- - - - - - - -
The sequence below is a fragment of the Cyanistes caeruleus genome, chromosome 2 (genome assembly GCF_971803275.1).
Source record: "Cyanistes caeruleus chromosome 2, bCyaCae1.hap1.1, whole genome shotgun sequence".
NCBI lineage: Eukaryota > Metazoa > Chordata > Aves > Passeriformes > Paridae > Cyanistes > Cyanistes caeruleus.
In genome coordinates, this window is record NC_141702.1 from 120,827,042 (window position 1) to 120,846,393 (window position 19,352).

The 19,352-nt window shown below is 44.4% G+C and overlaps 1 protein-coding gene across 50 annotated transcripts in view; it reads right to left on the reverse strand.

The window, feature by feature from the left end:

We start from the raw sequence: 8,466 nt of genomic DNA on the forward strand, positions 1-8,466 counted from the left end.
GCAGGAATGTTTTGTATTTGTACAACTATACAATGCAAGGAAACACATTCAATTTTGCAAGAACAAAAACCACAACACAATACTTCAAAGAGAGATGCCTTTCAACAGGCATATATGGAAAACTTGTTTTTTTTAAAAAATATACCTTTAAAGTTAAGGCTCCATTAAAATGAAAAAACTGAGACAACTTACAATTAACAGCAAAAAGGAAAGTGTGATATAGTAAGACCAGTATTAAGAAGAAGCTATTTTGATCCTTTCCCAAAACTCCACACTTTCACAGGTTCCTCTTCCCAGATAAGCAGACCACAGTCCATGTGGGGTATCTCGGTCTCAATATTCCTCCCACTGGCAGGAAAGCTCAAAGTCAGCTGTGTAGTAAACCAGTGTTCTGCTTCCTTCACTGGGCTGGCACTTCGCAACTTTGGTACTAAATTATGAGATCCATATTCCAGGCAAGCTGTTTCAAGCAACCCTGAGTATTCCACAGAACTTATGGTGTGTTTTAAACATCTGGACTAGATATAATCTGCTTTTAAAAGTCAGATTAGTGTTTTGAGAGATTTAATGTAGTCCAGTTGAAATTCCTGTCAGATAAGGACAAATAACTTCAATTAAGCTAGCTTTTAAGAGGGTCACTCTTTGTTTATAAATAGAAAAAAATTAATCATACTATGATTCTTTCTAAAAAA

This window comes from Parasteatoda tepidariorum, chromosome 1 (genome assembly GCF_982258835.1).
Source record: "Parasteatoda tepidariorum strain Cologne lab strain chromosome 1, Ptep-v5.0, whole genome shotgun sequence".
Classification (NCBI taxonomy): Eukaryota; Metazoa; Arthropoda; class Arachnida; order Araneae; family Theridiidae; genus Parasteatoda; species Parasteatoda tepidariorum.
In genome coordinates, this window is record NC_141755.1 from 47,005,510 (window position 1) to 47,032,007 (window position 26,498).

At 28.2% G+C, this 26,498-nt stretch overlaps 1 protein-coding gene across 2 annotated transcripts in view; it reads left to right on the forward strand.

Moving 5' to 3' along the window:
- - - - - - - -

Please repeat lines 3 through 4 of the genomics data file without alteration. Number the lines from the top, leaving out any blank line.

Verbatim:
NCBI lineage: Eukaryota > Metazoa > Chordata > Aves > Passeriformes > Paridae > Cyanistes > Cyanistes caeruleus.
In genome coordinates, this window is record NC_141702.1 from 120,827,042 (window position 1) to 120,846,393 (window position 19,352).